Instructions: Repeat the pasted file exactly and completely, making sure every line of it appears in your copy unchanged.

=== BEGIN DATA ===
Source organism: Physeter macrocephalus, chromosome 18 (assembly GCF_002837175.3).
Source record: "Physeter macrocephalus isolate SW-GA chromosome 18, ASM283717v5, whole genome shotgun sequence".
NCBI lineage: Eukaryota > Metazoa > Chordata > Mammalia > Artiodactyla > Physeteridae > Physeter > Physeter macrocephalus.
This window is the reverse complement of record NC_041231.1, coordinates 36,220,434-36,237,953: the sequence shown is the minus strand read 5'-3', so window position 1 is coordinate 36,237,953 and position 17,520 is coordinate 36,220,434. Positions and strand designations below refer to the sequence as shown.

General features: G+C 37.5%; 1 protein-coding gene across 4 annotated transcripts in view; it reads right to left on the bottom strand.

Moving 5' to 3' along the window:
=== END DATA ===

Source organism: Physeter macrocephalus, chromosome 18 (assembly GCF_002837175.3).
Source record: "Physeter macrocephalus isolate SW-GA chromosome 18, ASM283717v5, whole genome shotgun sequence".
NCBI lineage: Eukaryota > Metazoa > Chordata > Mammalia > Artiodactyla > Physeteridae > Physeter > Physeter macrocephalus.
This window is the reverse complement of record NC_041231.1, coordinates 36,220,434-36,237,953: the sequence shown is the minus strand read 5'-3', so window position 1 is coordinate 36,237,953 and position 17,520 is coordinate 36,220,434. Positions and strand designations below refer to the sequence as shown.

General features: G+C 37.5%; 1 protein-coding gene across 4 annotated transcripts in view; it reads right to left on the bottom strand.

Moving 5' to 3' along the window: